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More, Please

By Kim Bellard, October 2, 2011

Private health plans – everyone’s favorite scapegoat – are getting rolled.  They might as well get used to it.

Kaiser Family Foundation released its annual Kaiser/HRET Health Benefits Survey, which showed that health insurance costs increased 9% for family coverage – over $15,000 per family annually.  This compares to last year’s more promising 3%.  Single coverage was up by an equally daunting 8%.

What struck me was Kaiser’s estimate that health care reform accounted for 1-2 percentage points of the increase.  It’s a good thing for the Administration, then, that the overall increase was as large as it was, so that the effects of health reform couldn’t be blamed for a larger share of the private sector health spending increases.  Whether that proportion is one-ninth or one-third of the total, though, it’s still a lot of money.  Private health insurance expenditures are on the order of $850 billion, so that 1-2% increase is a cool $8.5 - $17 billion hidden tax increase annually.  And it’s only starting. 

Just a few days ago, there were various news reports trumpeting the success of Affordable Care Act (ACA) in getting more young adults coverage, via the requirement to cover dependent children up to age 26.  Both the CDC and Gallop released findings validating the increase in coverage, estimated at some 900,000 more young people with health insurance.  But insuring these young adults has a cost.  The Kaiser study reported 20% of firms have covered young adults due to the law, an estimated 2.3 million adult children.  The difference between the 900,000 and the 2.3 million suggests a majority of those adult children might have obtained coverage on their own rather than through their parent’s insurance.  If I were an employer trying to cover my health insurance costs, I might be kind of mad about that.

Kaiser also reports that the ACA impacts are just starting to be felt.  Seventy-two percent of employers still had “grandfathered” plans, which have not yet been fully subject to ACA requirements.  Among those requirements are coverage for specified preventive care services without deductibles or cost-sharing.  Last month we saw one shoe drop in this regard, when HHS announced the list of services considered preventive for women’s health.  The services include not just birth control, but also, among others, HIV screening and counseling, breastfeeding support and supplies, and domestic violence screening and counseling – all very worthwhile services, but not all ones traditionally seen as either preventive in nature or covered by health insurance.  Then again, the federal government is requiring the private sector to pick up the costs, so serving political or social justice goals becomes part of the equation.  The Wall Street Journal reports that Catholic organizations are, not surprisingly, already upset with the requirements about contraception, and it will be interesting to see how special interests play out against other special interests in achieving ACA’s goals.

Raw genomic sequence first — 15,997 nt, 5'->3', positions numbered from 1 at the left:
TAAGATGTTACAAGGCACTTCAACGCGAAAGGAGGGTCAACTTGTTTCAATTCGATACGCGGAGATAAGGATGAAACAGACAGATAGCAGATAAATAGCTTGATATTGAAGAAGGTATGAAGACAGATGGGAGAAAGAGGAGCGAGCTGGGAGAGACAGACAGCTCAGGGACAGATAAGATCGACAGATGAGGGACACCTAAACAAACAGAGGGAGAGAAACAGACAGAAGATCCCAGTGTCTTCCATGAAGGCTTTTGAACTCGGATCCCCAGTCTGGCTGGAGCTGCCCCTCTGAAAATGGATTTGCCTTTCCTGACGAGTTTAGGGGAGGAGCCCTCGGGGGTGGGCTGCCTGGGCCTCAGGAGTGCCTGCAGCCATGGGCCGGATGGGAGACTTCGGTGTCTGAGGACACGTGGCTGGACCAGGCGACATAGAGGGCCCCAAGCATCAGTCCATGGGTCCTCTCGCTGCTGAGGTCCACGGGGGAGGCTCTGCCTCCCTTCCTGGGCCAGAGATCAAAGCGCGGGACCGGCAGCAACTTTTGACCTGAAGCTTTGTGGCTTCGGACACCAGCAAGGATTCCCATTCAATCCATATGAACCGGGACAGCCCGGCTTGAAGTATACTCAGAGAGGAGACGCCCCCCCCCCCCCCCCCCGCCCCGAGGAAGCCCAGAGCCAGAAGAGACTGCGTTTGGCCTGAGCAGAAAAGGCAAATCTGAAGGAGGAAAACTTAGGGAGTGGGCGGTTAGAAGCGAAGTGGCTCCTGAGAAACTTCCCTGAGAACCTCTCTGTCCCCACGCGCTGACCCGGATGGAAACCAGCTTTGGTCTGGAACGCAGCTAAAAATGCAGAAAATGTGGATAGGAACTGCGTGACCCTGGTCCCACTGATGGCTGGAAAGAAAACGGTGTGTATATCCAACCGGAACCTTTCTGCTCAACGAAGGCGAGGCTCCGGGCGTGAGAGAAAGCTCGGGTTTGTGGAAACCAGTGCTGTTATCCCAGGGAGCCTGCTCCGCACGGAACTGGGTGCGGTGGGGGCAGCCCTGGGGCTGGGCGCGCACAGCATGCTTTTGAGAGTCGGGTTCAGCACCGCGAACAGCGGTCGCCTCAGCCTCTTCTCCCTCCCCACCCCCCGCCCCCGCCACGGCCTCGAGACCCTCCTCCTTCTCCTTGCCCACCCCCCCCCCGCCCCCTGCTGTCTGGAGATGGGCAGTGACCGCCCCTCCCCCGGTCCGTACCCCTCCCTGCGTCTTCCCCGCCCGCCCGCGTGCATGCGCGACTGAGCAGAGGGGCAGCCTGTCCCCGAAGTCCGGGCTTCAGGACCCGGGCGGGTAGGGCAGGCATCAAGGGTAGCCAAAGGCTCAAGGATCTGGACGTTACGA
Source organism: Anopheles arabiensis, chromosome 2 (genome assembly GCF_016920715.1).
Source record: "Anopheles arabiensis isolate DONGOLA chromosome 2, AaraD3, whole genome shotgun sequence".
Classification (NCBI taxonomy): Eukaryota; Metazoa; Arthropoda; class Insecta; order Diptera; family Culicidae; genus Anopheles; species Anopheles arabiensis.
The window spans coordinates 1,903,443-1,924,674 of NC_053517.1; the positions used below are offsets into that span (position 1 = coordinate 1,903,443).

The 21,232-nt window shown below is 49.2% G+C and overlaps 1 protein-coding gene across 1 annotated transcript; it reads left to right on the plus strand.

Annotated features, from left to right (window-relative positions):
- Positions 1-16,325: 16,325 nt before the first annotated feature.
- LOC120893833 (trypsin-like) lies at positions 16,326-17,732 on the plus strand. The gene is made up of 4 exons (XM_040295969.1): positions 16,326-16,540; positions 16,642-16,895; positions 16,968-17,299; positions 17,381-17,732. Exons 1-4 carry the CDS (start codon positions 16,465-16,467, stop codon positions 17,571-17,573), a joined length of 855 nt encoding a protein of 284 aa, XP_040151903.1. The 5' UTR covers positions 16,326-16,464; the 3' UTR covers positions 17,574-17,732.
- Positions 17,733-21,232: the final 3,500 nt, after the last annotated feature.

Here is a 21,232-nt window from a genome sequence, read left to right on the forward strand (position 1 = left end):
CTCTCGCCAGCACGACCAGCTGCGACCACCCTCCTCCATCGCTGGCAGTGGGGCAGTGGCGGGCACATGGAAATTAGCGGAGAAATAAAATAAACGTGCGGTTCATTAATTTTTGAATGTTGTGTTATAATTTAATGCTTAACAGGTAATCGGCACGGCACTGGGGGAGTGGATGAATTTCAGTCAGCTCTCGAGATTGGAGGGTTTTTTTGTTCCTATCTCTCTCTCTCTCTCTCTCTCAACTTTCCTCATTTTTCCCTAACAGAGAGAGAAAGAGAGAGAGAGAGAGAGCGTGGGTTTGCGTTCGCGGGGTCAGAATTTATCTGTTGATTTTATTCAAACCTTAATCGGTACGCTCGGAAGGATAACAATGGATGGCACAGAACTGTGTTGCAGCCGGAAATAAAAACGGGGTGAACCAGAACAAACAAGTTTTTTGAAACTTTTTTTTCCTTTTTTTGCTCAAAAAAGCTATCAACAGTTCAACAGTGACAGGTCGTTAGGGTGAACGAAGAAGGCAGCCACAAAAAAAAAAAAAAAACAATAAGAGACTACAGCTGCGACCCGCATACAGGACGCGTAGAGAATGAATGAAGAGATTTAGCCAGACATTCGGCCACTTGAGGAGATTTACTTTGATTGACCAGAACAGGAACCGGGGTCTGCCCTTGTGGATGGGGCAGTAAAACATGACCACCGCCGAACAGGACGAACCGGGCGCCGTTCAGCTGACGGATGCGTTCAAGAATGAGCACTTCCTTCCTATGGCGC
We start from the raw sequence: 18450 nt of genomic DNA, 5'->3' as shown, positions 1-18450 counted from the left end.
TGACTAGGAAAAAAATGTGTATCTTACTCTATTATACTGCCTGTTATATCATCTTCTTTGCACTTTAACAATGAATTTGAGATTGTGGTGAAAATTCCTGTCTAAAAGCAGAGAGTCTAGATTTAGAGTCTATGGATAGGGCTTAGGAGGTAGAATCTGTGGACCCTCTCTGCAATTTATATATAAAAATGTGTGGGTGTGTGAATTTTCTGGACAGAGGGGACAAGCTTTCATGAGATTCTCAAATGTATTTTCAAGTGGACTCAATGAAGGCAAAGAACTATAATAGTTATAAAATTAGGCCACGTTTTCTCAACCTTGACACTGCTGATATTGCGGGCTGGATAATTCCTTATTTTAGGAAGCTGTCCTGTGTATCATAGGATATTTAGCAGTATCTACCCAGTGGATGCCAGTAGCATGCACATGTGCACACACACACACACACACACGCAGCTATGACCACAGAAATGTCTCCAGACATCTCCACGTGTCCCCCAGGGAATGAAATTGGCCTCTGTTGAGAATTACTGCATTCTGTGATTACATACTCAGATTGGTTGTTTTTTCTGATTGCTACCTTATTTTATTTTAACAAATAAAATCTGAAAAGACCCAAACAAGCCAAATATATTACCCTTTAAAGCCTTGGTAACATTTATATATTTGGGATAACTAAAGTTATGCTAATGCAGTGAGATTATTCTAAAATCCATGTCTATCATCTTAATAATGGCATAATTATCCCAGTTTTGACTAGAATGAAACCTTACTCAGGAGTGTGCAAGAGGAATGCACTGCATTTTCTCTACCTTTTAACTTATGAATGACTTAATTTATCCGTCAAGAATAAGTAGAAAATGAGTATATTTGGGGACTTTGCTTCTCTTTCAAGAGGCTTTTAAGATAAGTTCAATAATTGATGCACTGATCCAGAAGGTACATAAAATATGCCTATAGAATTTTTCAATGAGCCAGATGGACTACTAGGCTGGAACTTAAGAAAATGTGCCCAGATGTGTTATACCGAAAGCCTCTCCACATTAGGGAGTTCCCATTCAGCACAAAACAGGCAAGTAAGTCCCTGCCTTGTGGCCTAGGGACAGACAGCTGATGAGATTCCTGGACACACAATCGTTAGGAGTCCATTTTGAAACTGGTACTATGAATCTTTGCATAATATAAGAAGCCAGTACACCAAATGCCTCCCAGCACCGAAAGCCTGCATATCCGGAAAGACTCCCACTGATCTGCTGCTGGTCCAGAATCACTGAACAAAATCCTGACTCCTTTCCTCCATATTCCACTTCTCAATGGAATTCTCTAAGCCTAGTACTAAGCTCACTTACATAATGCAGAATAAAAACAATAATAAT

It’s going to be very tempting – too tempting – as ACA moves forward, for more special interest groups to lobby to get their services covered at no cost-sharing to the consumers.  No cost-sharing to consumers, of course, doesn’t mean no cost; it all has to get paid for somehow, and it all adds up.  We’ve been down that road with state mandates for health insurance, except that under ACA there are no jurisdictional escape routes for employers or health plans.